The representative of Guatemala echoed concerns over the setting of negative precedent, as well as expressions of regret that the Special Committee was unable to reach consensus on the section of the draft report titled, “Improving African Peacekeeping Initiatives”. Noting that the body enjoys a singular mandate related to peacekeeping within the United Nations system, he described it as an important complement to the Security Council’s work and a critical player to triangular cooperation with troop- and police‑contributing countries.
China’s representative expressed hope that transparent, inclusive consultations will continue in areas where the Special Committee was unable to reach agreement. Emphasizing that the view of troop‑contributing countries must be fully respected, she also underlined the importance of multilateralism.
The representative of the United States noted agreement had been reached on some issues and tentatively so on others, illustrating a good faith effort. She welcomed African ownership of peacekeeping issues on the continent. However, funding issues constitute a “red line” for her delegation, which has deep concerns over a lack of transparency on funding. She expressed regret that late in the negotiations, her delegation was informed that consensus would require a substantive reference to the African Union Peace Fund. Her delegation made unsuccessful efforts to bridge the gap on the issue, she said.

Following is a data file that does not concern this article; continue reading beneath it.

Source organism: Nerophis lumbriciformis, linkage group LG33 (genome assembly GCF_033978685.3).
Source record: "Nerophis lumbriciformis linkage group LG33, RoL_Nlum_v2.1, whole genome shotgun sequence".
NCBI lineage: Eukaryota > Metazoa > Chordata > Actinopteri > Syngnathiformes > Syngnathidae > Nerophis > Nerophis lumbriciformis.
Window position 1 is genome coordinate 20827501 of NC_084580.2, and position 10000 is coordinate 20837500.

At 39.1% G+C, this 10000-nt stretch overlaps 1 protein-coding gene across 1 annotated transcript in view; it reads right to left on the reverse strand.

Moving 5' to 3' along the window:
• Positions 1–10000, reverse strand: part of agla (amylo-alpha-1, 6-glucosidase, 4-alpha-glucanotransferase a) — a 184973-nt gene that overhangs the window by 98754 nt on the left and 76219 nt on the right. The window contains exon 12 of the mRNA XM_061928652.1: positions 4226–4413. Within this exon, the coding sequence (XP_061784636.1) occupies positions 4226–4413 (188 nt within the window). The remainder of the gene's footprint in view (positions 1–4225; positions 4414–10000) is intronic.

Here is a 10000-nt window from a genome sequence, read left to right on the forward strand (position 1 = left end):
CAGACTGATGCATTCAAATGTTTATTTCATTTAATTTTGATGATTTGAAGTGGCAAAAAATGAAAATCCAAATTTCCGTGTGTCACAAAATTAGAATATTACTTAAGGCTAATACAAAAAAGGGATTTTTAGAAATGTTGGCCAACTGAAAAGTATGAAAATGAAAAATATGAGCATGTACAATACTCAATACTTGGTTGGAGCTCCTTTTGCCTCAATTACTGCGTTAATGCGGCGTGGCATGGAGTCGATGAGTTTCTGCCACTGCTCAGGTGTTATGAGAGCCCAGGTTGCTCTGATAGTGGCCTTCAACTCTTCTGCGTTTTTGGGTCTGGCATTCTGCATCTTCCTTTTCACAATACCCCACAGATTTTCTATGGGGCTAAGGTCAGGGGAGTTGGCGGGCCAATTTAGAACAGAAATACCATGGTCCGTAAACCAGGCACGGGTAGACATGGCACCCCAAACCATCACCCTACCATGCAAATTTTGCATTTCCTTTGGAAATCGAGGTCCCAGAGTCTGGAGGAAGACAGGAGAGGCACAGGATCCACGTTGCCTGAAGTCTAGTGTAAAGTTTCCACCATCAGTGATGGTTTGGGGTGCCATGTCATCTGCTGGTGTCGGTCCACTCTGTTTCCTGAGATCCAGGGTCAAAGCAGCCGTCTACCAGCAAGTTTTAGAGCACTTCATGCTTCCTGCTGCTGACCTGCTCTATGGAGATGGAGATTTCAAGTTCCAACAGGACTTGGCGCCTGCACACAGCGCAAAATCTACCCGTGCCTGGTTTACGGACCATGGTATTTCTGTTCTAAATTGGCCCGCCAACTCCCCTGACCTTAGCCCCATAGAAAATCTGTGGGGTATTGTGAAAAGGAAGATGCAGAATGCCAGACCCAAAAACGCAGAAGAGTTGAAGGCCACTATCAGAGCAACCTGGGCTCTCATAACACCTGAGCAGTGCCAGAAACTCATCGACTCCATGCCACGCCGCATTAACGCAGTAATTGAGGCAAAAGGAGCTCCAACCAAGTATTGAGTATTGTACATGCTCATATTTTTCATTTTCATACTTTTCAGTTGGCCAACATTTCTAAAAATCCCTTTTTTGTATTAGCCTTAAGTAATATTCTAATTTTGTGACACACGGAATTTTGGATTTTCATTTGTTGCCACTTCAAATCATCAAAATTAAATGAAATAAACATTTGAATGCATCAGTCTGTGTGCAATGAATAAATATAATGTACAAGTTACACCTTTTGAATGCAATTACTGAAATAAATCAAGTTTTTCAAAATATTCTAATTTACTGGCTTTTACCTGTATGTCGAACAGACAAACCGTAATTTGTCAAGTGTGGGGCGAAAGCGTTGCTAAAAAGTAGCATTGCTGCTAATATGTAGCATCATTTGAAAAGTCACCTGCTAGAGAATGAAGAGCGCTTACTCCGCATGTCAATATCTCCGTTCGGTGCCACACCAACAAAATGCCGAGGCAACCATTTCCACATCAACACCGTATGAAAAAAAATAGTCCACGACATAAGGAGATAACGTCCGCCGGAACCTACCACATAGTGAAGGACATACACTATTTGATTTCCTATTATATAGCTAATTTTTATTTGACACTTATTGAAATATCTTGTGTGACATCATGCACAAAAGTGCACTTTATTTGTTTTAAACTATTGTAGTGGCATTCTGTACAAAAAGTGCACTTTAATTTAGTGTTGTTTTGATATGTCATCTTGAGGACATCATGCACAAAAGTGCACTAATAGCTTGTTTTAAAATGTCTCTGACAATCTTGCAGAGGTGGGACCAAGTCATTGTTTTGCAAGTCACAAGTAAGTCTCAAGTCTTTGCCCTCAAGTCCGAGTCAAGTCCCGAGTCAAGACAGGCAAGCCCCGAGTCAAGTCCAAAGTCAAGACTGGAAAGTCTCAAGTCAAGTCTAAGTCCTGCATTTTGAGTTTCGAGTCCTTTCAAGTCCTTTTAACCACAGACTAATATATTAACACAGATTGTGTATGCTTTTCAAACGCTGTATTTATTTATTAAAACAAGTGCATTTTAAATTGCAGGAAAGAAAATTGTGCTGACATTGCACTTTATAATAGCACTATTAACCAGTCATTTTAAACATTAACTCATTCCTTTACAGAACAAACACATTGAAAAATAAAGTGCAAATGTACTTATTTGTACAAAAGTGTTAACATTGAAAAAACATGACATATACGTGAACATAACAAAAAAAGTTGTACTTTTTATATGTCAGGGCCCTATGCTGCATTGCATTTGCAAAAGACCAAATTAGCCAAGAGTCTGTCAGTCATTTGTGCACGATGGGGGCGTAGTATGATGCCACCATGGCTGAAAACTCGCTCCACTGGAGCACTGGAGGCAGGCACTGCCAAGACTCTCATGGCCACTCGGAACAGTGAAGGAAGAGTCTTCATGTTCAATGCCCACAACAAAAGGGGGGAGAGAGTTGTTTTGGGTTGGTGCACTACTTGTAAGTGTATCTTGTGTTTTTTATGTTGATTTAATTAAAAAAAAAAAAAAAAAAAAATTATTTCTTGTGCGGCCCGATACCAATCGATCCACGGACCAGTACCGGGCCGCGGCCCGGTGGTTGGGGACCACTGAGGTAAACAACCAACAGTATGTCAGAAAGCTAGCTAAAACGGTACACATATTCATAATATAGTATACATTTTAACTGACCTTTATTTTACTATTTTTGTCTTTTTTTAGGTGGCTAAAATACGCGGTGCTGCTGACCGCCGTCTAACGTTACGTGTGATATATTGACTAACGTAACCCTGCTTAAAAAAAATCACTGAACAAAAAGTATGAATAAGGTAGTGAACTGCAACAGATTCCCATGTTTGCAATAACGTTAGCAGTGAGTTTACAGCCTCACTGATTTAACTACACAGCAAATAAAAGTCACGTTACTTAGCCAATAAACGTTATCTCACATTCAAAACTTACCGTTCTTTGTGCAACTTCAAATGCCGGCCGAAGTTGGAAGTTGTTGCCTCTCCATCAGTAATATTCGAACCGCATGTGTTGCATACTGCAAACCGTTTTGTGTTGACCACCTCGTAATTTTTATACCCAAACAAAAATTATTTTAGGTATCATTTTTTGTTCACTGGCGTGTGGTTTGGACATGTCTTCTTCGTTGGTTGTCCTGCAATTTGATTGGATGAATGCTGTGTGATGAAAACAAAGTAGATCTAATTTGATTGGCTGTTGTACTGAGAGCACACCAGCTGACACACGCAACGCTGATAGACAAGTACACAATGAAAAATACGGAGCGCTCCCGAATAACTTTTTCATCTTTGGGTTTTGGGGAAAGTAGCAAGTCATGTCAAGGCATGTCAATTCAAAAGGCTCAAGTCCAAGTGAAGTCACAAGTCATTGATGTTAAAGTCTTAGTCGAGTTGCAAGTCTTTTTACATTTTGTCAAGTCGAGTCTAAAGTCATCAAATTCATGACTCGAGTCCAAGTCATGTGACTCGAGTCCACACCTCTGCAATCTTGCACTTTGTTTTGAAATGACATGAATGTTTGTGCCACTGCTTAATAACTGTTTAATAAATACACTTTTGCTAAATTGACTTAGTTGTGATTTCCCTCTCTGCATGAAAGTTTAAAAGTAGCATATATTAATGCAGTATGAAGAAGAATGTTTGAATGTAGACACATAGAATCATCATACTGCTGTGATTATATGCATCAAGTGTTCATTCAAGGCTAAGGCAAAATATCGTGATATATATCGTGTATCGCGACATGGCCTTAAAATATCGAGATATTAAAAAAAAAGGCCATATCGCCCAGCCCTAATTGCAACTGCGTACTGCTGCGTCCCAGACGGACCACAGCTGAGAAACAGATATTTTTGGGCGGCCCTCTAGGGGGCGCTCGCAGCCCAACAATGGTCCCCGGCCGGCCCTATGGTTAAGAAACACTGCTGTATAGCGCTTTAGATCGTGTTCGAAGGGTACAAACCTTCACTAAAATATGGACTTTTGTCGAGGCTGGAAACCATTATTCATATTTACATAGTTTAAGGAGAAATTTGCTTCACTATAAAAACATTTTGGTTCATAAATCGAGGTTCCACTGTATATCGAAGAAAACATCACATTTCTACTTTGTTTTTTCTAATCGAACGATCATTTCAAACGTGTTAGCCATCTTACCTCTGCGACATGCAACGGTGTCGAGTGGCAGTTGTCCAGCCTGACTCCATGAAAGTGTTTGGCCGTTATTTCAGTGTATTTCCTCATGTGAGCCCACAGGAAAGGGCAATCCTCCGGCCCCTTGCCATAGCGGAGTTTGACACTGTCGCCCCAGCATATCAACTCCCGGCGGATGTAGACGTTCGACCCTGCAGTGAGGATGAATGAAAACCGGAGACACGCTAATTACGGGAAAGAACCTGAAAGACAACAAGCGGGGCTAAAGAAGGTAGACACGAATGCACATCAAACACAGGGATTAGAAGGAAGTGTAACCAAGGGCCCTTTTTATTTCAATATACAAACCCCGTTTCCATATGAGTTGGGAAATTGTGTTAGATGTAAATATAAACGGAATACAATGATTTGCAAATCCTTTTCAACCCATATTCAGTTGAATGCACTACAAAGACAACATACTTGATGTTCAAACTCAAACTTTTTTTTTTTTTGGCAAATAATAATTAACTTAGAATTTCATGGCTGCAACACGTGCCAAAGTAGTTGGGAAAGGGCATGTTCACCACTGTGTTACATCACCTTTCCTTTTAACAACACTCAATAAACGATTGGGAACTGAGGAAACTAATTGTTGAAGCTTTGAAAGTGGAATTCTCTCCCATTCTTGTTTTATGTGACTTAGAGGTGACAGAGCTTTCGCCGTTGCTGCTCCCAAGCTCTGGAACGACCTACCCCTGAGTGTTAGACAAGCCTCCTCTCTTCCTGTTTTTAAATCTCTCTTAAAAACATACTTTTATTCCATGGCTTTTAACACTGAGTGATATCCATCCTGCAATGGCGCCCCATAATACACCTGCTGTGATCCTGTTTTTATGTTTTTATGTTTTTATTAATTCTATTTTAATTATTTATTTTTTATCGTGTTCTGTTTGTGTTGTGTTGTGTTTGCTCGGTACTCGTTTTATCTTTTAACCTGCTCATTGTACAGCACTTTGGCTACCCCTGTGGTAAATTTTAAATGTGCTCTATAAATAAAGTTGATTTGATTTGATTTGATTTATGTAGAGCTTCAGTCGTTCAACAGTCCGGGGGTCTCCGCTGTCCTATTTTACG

Several delegates, including the representatives of Uruguay, Republic of Korea, Australia (also on behalf of Canada and New Zealand) and the European Union, drew attention to positive momentum generated throughout the session despite the Special Committee’s inability to reach consensus. The latter delegate, stressing that positions “that once seemed too far apart were brought closer together”, cited expanding alignment on such critical issues as gender and support for the Secretary‑General’s Action for Peacekeeping (A4P) initiative. “We must collectively learn from this missed opportunity and adapt accordingly,” he said, welcoming the decision to convene an informal group of friends aimed at improving the Committee’s working methods during the intersessional period.
The representative of the United Kingdom, associating herself with the European Union, warned members not to lose sight of those enormous efforts. “Our recommendations […] would have supported real improvements in policy and practice,” she said, voicing regret that such progress was lost. Calling for changes to the Special Committee’s working methods to make the negotiation process more manageable, she agreed with other speakers that a review of those methods is needed prior to the body’s session.
The Russian Federation’s delegate, meanwhile, underscored the need to take all Member States’ opinions into account in discussions such as the one that emerged on Ethiopia’s proposal regarding African Union‑led peace operations.